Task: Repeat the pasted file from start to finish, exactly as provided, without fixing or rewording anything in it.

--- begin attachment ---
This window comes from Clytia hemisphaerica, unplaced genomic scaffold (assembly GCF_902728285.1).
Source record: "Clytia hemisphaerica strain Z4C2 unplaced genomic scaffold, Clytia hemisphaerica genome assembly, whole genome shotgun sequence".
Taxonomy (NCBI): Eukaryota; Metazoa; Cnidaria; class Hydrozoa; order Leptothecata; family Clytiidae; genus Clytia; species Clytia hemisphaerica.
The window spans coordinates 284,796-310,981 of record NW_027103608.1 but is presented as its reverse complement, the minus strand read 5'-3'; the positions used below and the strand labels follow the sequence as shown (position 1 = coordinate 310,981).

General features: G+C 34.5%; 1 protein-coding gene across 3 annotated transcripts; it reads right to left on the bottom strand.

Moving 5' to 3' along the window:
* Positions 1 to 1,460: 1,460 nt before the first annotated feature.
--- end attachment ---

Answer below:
This window comes from Clytia hemisphaerica, unplaced genomic scaffold (assembly GCF_902728285.1).
Source record: "Clytia hemisphaerica strain Z4C2 unplaced genomic scaffold, Clytia hemisphaerica genome assembly, whole genome shotgun sequence".
Taxonomy (NCBI): Eukaryota; Metazoa; Cnidaria; class Hydrozoa; order Leptothecata; family Clytiidae; genus Clytia; species Clytia hemisphaerica.
The window spans coordinates 284,796-310,981 of record NW_027103608.1 but is presented as its reverse complement, the minus strand read 5'-3'; the positions used below and the strand labels follow the sequence as shown (position 1 = coordinate 310,981).

General features: G+C 34.5%; 1 protein-coding gene across 3 annotated transcripts; it reads right to left on the bottom strand.

Moving 5' to 3' along the window:
* Positions 1 to 1,460: 1,460 nt before the first annotated feature.